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Student DJ at University of Oregon files complaint against Police Department

A University of Oregon student filed a complaint against the University of Oregon Police Department after he was ordered to the ground at gunpoint. (SBG).

EUGENE, Ore. - A University of Oregon student filed a complaint against the University of Oregon Police Department after he was ordered to the ground at gunpoint.

UOPD apologized and they are currently reviewing body camera footage to see if they should have done anything differently.

After midnight on Friday, UOPD said officers spotted someone trying to break into a construction site on campus using bolt cutters. According to UOPD, the suspect ran. Officers believed he was hiding inside the Erb Memorial Union building, so they evacuated the building.

UO student Sterling Baraquio is a student DJ for the campus radio station. Baraquio said he was working an overnight shift when an officer entered the studio and told him to leave immediately. Baraquio said the officer walked him to the exit but did not escort him outside of the building.

Baraquio was met by police officers outside and was ordered to the ground.

"Once I exited the building I saw about two to three officers sprinting towards me with their flashlights and guns drawn screaming, 'get on the ground, get on the ground'."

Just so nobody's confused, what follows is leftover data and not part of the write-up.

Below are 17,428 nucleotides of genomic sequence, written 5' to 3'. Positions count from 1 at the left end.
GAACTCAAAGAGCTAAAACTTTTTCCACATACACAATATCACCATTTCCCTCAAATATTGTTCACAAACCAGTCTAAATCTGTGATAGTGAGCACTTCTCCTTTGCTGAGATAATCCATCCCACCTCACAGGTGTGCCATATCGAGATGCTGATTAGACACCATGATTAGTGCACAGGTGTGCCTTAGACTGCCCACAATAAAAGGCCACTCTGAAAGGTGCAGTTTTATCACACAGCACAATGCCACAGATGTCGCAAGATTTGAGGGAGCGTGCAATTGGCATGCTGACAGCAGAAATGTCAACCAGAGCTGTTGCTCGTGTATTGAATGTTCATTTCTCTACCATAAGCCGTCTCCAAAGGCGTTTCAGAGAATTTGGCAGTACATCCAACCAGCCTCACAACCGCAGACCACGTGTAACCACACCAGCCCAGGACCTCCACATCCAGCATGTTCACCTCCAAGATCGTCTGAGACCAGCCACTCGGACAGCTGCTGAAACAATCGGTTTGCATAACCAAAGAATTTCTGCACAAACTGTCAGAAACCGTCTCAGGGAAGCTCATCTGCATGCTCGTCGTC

UOPD said they were assisted by officers from the Eugene Police Department. Baraquio said he was on the ground for about a minute before the officer that escorted him to the exit returned.

Baraquio said the KWVA studio is locked at all times.

"He took me out of a locked facility that is secure and brought me out into danger," Baraquio said. "I don't think that any of that should have happened. And I think it would have been avoided if they had properly communicated with me."

UOPD Chief of Police, Matthew Carmichael, said these are situations they do their best to avoid.

"Any time you have guns pointed at you, it's scary, even if it's the police," Carmichael said. "Remember, the officers are taking actions at that time based on the information that they have. It's usually very dynamic information, moving very fast, and the interest is the safety of our students and our community."

Carmichael said officers are trained to draw their guns when they feel the community, or their own safety, is at risk.

The suspect in question never went inside the EMU, but ran past it, according to Carmichael. Police are still looking for him. Call UOPD if you have any information.

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